President Mnangagwa yesterday launched smart e-learning kits and exercise books at Girls High School in Harare, as part of efforts to modernise the education sector, pursuant to the achievement of Vision 2030. The launch was a result of collaboration between the Ministry of Primary and Secondary Education; the Ministry of Women Affairs, Community, Small and Medium Enterprise Development and the private sector.
The 10 e-learning kits that were launched were donated by Devtech and a Rwandan organisation.
Each kit includes 40 tablets and an overhead projector. The kits will be distributed to one school in each of the country’s 10 provinces.
The exercise books that were launched are a new initiative to raise awareness on various social issues that include health, gender climate and environment, among others, by including such messages on the exercise books’ covers.
President Mnangagwa said the achievement of quality and inclusive education relied on the provision of teaching and learning resources.
“The smart e-learning kits and exercise books we are launching today will indeed be useful in building a knowledge base for learners, which is integral in the modern and fast-changing world of today, as well as critical to the achievement of vision 2030,” he said.
“These materials must be adaptable to our situation and touch on science, technology, ICTs, health, environment, gender, HIV and AIDS, among others.”
The President said investment in education was key to poverty reduction and production of a skilled human resources base.
“Furthermore, the modernisation and industrialisation agenda, coupled with the need to enhance productivity, entrepreneurship and wealth creation, all require an effective and responsive education system,” he said.
“Our education system must, therefore, inculcate the appropriate fundamentals to learners so that they think broadly and creatively from a young age.”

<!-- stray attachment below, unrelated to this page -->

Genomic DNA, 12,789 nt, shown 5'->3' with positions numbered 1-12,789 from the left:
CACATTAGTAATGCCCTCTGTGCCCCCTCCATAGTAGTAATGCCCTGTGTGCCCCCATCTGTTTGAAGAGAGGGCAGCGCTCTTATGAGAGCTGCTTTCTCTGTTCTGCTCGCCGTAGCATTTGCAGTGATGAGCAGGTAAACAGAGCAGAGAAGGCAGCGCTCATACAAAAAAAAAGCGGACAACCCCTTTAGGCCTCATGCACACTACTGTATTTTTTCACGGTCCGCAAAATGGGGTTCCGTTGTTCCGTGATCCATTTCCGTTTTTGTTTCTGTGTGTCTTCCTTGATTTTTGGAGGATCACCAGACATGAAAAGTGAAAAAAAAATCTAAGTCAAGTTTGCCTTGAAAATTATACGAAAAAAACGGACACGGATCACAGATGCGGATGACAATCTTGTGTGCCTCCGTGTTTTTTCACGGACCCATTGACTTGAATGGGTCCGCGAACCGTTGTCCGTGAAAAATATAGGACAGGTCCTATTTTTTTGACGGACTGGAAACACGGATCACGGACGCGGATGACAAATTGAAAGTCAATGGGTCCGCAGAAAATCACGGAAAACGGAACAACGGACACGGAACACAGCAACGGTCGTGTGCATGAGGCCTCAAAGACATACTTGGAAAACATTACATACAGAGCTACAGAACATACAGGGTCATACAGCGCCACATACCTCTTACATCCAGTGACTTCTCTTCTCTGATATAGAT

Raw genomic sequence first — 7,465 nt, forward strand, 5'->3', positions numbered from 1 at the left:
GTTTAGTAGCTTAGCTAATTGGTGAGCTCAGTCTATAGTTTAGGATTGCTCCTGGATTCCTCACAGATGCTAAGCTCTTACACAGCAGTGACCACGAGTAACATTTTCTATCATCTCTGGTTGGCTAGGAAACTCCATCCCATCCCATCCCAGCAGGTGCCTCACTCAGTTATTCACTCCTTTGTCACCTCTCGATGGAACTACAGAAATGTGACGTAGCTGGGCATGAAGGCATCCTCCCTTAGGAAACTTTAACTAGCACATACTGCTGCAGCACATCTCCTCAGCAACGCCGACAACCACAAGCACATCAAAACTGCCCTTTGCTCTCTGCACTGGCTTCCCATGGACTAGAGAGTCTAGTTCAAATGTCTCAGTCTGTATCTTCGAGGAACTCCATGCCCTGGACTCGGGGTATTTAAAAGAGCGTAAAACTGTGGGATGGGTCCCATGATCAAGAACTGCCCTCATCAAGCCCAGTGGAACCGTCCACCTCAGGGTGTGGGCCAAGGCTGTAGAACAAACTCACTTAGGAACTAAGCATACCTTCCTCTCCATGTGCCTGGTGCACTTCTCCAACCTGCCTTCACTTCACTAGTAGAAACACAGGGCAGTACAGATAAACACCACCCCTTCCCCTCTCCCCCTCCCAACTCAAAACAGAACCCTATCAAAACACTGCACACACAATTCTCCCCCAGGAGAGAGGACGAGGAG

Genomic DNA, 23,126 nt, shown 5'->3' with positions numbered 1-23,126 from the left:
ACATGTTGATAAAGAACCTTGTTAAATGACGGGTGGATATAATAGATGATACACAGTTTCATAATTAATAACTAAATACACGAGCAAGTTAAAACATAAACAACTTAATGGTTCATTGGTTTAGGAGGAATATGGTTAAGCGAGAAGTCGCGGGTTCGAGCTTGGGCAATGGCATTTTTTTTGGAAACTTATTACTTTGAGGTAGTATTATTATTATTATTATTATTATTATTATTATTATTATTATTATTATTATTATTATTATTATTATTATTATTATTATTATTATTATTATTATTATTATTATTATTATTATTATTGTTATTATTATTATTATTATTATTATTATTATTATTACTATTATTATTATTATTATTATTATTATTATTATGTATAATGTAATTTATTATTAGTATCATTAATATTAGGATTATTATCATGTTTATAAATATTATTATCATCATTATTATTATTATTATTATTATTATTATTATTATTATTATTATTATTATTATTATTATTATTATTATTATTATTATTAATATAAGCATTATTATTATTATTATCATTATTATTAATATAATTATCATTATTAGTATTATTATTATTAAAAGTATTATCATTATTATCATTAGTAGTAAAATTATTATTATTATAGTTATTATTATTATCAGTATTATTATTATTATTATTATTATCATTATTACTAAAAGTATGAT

President Mnangagwa said Government was open to partner private players to improve the education sector.
“It is upon this background that my Government is opening up platforms for companies to partner and promote matters related to science, entrepreneurship, child welfare, gender equality, public health, environmental care and financial literacy, among others,” he said.
“In the same vein, administrators in our primary and secondary education system must undertake programmes and activities that purposely encourage scientific thinking, problem solving, innovation and inventions amongst our young learners.
“One of the key pillars of the competency-based curriculum is research and development, which requires extensive electronic equipment, as well as ICT infrastructure such as internet connectivity, to access critical information from the global village.
“I, therefore, invite more partners to invest in the provision of robust solutions to our education system.”
President Mnangagwa said the competence based curriculum should equip learners with scientific, vocational and technical skills to contribute to the socio-economic transformation of the country.
“This reorientaion, however, demands adequate and appropriate resource provision, especially in areas of contemporary teaching and learning materials,” he said.
“I urge teachers to play their part in improving the standard, quality and relevance of our education system.”
President Mnangagwa urged students to take advantage of the e-learning platforms that would be established at their schools.
“I encourage all learners to take advantage of e-learning platforms established at their primary and secondary schools to equip themselves with knowledge and skills that prepare them for higher and tertiary education,” he said.
“Our future and the prosperity of our nation depends on the ability of our young people to adapt to the ever-changing and evolving global trends.”
Speaking at the same occasion, Primary and Secondary Education Minister Paul Mavima said education was critical in the achievement of Government’s vision.
“Education is the most important sector to achieving the vision of an upper middle income society by 2030,” he said. “We have to empower our learners with skills that would make them competitive in the 21st century,” he said.